If you are investing in a property and need to work out the best mortgage plan for your specific needs and financial situation, this guide is here to help. First, it will be laid out in simple terms what a mortgage is and the various terms you will need to be familiar with to understand the implications and expectations that come with different mortgage plans.
Then you can compare open and closed mortgages, and consider the all-in-one mortgage option, which is like a compromise between the two prior models. Hopefully, this will give you an idea of how to proceed with your financial planning.
What Is A Mortgage?
Before diving into the different types of mortgage plans available to you, let’s first be clear on what a mortgage loan is and what the implications are. A mortgage is an agreement between you (the borrower) and a mortgage lender when you want to buy or refinance a property but do not have all of the cash upfront. The agreement is that if you do not manage to pay back the money you borrowed, plus interest, the lender can seize the property.
The interest rate is the cost you pay each year to borrow the money, expressed as a percentage. With a fixed mortgage rate, the rate and amount you pay each month will remain the same for the full term of your mortgage. A variable-rate mortgage, by contrast, means that the mortgage rate will change with the prime lending rate as set by your lender.
Fixed mortgage rates provide more stability, while variable rates are less predictable and can cause budgeting anxiety. However, a fixed rate will generally be higher than a variable rate, so you need to consider whether you think it is worth paying more for the predictability of a fixed rate, or whether you prefer a generally lower but fluctuating rate.
When interest rates are low and not expected to fall further, it is generally recommended to lock in a fixed mortgage rate. However, if you expect with some certainty that the interest rates will drop, you are better with a variable mortgage rate as it will get the benefit of paying lower rates.
An open mortgage will generally have a much higher rate than a closed mortgage. More on open and closed mortgage plans are below.
Annual Percentage Rate
The annual percentage rate (APR) of your mortgage is the yearly rate charged for a loan. The APR provides borrowers with a bottom-line number that they can compare among lenders, credit cards, or investment products. However, be aware that the APR may not reflect the actual cost of borrowing because lenders have quite a lot of leeway in calculating it, excluding certain fees.
The loan term of your mortgage is the length of time you are committed to a contract, which incorporates the mortgage rate, lender, and conditions set out by the lender. The loan term can be six months to ten years in Canada but is most typically five years. The amortization period is how long you have to pay off the entire mortgage. Generally, in Canada, this is twenty-five years, but can be as many as forty-five years.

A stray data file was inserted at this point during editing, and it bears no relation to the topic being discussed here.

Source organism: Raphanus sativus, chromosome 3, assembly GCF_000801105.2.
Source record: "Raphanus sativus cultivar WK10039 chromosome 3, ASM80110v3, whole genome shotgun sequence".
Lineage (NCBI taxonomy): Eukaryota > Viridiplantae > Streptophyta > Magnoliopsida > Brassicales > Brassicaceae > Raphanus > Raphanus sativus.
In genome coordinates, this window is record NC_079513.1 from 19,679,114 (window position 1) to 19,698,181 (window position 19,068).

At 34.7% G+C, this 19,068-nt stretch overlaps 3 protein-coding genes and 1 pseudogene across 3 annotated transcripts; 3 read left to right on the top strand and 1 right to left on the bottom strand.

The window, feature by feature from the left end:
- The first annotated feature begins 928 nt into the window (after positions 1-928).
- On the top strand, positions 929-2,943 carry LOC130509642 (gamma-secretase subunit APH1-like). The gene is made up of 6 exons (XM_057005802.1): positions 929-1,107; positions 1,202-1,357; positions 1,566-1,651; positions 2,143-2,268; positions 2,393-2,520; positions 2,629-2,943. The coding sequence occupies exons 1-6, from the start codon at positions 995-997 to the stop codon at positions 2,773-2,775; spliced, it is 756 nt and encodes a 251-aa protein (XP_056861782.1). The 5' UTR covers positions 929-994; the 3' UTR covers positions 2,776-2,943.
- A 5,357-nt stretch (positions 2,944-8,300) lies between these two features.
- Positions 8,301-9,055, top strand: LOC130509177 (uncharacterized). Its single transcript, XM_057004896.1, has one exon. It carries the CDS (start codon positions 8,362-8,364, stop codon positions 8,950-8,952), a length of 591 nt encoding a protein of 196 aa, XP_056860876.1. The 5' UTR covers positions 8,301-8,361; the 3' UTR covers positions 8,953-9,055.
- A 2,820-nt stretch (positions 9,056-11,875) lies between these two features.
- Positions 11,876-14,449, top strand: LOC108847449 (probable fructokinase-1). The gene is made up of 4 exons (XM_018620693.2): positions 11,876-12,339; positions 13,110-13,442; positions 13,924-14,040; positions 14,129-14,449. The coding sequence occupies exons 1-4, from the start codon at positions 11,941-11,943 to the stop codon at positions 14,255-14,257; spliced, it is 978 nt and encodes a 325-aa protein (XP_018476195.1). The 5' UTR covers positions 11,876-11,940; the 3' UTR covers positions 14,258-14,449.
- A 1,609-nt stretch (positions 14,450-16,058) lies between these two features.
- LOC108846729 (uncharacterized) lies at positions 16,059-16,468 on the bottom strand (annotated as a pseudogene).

Open Vs Closed Mortgage
An open mortgage can be one hundred percent paid off at any time, without any penalty. This is the option that offers maximum flexibility. However, as stated, an open mortgage can have a much higher rate than a closed mortgage.
Generally, it is preferred by borrowers to have a closed mortgage with lower rates. The good thing about closed mortgages is they still can offer a degree of flexibility. Over 99% of Canadians end up choosing closed mortgages.
As of January 2022 in Canada, a fully open mortgage typically has a rate of 2.99% – 4.99%.On the lower end of this rate spectrum, you will find variable mortgage rates, while the higher end is likely a fixed-rate mortgage.
At Altura Financial, in Canada, as of January 2022, a 5 year fixed closed mortgage is averaging 2.49%. At present, variable mortgage rates are priced roughly the same as fixed mortgage rates because it seems that variable rates will not be increasing any time soon.
All In One Mortgage
A great alternative to an open mortgage is the Home Equity Line of Credit (HELOC) mortgage, also known as an all-in-one mortgage. If you want a financial plan with flexible options, you can consider a HELOC plan. It will generally have a portion that is a closed mortgage, at a lower closed rate (such as 2.79% on the base section of the mortgage), and then a portion that is a home equity-based credit line. All in one mortgage allow homeowners to pay down more interest in the short-term while giving them access to the equity built up in the property.
A HELOC is very similar to an open mortgage because it can be paid in full at any time, without penalty. On the other hand, it can also be withdrawn in full at any time. The option to withdraw funds from your HELOC is not available with an open mortgage, making the all in one option more flexible. Because the closed portion of the HELOC mortgage is smaller, if you decided to completely pay off the mortgage, there is a smaller penalty to pay out the closed portion.
Know Your Mortgage Options
The best piece of advice to give on mortgage planning is to know your terminology and varying options. Before you commit to an open mortgage, a high-interest rate, or a longer loan term, you should know what the averages are, what is most suitable for your needs, and have the ability to compare mortgage lenders.
Once you have grasped the basics and are comfortable in your knowledge of what an all in one mortgage is, what rates you would like to be paying, and how long your amortization period is likely to be, you will be ready to make a well-informed, smart financial choice.